“I don’t think there was anyone in the state, biologists or sportsmen, who thought we would hold steady from last year to this year,” Runia said. “We had a lot of people saying they were seeing a lot fewer birds throughout the winter. We definitely knew there was going to be some influence in the population.”
When asked to rank the three top reasons for the decline in pheasant numbers, Runia said the harsh winter was by far the biggest factor.
Much of the state got its first snowfall in late October last year. By early December, snow covered nearly the entire state.
According to Mike Gillispie, a hydrologist for the National Weather Service in Sioux Falls, a Huron-based weather station last year measured 55.3 inches of snowfall from December to February, ranking third highest on record. Temperatures were about 2 to 4.5 degrees below average in the same three months.
Gillispie said the Huron-based station best represents the area in the James River Valley, including the Mitchell area.
“We had below normal temps with much above normal snowfall,” Gillispie said.
Runia said more snow equals fewer chances for birds to find food, such as fallen grain on open fields. While birds are spending more time searching for food, they become more susceptible to predators such as coyotes and hunters.
“When there’s 2 to 3 feet of snow on the ground, the pheasants can’t find enough food to maintain their body weight, which is fine for a little while,” Runia said. “But this year it was just too long. One hundred and twenty days of stress on those birds with the really cold weather, we probably lost some birds.”
Runia said hen pheasants, or female birds, are especially more at risk to winter mortalities because of their smaller body stature.
He said after the conclusion of the last hunting season, the GF&P conducts a winter sex ratio count, which has conservation officers from around the state drive routes to count how many hens are grouped in flocks of pheasants.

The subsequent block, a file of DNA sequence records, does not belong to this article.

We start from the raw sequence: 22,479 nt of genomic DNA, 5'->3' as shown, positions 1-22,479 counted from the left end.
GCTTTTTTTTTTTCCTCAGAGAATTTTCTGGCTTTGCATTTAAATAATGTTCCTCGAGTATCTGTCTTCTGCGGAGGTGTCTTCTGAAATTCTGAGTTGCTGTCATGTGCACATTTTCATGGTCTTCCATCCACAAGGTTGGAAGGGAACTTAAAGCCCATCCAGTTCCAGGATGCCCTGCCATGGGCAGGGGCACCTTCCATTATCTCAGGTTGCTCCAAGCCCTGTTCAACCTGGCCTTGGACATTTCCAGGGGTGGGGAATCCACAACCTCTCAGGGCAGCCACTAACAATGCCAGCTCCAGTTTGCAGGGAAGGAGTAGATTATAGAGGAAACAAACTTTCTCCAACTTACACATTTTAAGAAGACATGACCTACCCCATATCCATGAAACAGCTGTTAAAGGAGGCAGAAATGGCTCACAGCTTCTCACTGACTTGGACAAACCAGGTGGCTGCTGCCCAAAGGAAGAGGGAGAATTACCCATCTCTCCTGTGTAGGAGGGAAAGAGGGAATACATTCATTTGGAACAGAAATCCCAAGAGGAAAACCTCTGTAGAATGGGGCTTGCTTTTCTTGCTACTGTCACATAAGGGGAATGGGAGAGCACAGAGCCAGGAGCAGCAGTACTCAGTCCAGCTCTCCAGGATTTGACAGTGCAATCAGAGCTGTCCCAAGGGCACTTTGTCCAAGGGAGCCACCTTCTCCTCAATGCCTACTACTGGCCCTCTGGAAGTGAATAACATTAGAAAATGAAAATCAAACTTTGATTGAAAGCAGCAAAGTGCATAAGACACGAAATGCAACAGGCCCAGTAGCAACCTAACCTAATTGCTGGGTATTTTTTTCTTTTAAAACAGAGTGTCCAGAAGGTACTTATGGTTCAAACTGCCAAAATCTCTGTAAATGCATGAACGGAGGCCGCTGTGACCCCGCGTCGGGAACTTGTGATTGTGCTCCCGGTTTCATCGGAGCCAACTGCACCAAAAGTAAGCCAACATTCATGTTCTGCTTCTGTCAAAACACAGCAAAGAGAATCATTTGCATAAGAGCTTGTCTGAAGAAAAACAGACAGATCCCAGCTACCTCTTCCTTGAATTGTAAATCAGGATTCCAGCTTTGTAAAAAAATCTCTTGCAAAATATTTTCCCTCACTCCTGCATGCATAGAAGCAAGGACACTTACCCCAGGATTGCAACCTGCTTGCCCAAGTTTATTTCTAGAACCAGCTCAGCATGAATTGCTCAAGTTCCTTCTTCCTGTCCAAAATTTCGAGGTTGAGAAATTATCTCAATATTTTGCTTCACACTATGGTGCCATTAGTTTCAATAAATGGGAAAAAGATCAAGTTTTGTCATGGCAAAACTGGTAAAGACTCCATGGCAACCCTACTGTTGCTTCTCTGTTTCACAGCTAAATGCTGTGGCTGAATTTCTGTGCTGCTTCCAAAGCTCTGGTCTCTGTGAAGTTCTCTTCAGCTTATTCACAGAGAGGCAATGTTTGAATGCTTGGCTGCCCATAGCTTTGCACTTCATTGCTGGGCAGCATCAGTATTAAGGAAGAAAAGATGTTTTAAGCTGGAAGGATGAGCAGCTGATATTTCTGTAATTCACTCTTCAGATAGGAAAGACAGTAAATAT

When the season closed last year, Runia said there were almost three hens to every rooster, or male pheasant.
“By about March, they dropped to almost one to one,” he said.
Loss of CRP
When Vincent is asked what can be done to grow pheasant numbers, he encourages people to call their representatives in Washington and remind them about the importance of CRP acres in the farm bill.
The federal program known as CRP pays landowners to convert marginal agricultural land to vegetative cover, a good environment for pheasants to feed, nest and raise their broods. Besides providing habitat for wildlife, the cover also provides a natural filter for runoff entering waterways.
“It’s always going to take the local individuals in each state to contact their lawmakers and make that appeal that they feel the importance of the CRP acres,” Vincent said. “People in South Dakota understand better than anywhere the economic benefit that pheasant hunting can bring to an economy.”
In 2007, the state had 1.56 million acres of CRP land. Today, that number has dwindled to about 1.04 million acres, which equates to a loss of nearly one-third of the acres in just four years.
CRP Coordinator Daryl Campbell, of the state’s Farm Service Agency, said farm economics is the main reason in the loss of CRP acreage.